Starry Starry Kite

Judgement

I escape into the sanctuary of soft light and quiet breathing. I unroll my mat and take a seat as Lena invites us to close our eyes and focus our attention inward. Just a few months into motherhood, I am ready to turn my body over to her skilled instruction.


I’ve been teaching yoga for years, but I struggle to maintain a personal practice. I have space. I have time. It wouldn’t be hard to wake earlier and spend a few minutes on my mat. I have audio lessons to follow, but nothing competes with the noise in my head. You know all this. You should be doing this every day. No wonder your hamstrings are so tight. You have no self-discipline, no will power. What’s wrong with you? You should be better at this by now. You’re a fraud.

No one would practice with a guide like that, and I am no exception. I need detailed, in-person instruction filled with enough alignment tips to override my readiness to compare, judge, and condemn. I need postures challenging enough to occupy a runaway mind.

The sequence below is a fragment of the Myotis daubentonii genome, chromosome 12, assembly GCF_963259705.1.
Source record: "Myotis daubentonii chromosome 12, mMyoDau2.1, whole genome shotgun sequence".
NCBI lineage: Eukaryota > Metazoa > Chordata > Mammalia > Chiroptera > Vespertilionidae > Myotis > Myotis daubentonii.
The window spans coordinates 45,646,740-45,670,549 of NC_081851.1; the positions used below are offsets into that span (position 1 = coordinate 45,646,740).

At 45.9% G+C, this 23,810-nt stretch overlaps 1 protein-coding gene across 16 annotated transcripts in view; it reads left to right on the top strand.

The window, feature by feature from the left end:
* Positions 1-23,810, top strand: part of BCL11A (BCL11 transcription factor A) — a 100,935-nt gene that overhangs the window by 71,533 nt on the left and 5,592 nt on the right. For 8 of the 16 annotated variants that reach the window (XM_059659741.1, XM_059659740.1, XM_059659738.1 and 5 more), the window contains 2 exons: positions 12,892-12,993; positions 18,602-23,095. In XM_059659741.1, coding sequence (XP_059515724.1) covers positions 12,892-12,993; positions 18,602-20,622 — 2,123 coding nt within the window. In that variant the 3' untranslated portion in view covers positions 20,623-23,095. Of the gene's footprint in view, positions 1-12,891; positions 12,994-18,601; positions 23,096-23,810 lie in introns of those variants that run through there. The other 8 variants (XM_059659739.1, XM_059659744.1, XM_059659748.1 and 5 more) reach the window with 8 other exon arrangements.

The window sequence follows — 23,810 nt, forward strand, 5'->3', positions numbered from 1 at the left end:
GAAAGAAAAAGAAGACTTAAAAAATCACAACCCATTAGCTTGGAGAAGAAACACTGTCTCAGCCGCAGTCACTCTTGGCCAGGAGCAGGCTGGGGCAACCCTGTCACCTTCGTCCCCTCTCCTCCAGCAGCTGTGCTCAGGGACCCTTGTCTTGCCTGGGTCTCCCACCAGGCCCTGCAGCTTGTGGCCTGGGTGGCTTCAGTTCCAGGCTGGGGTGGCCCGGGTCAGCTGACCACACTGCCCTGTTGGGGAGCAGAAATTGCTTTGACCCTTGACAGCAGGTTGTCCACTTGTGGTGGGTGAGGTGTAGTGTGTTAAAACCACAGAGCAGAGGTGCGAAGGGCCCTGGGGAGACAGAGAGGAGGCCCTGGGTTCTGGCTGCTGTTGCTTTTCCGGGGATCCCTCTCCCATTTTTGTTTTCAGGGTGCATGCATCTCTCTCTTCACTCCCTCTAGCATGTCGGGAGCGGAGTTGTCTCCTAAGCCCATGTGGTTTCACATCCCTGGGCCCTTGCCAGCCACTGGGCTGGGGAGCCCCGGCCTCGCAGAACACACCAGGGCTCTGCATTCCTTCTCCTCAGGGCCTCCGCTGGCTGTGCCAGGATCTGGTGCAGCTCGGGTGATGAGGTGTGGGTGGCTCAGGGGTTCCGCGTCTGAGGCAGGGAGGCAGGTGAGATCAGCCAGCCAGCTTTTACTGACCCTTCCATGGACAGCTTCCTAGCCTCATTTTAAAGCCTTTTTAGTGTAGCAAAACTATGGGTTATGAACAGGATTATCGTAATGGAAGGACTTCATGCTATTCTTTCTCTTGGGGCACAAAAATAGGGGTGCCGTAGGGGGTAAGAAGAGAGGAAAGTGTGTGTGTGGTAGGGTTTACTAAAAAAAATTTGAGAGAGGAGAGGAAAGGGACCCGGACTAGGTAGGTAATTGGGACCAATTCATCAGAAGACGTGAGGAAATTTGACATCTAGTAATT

Lena’s class is perfect.

With cool fingertips, she guides me to sit back. Her touch is firm, insistent on the front of my shoulder. “Be here now, Linda.” Her voice is low and soothing, and I rock back to center my weight over my sitz bones. Had I really been that far out of alignment?

“We spend our lives in anxious anticipation of the future or in regret over the past,” she says. “We rush toward the future with the illusion of control; heads forward, chests leaning into an imaginary finish line. Or, we shrink from it, tail tucked between our legs, back rounded and hunched.” She pauses. “These are physical signs of not being in the present moment. Align your ears and shoulders directly over your hips. Breathe in and sit taller. Create space in your spine. Be here now.”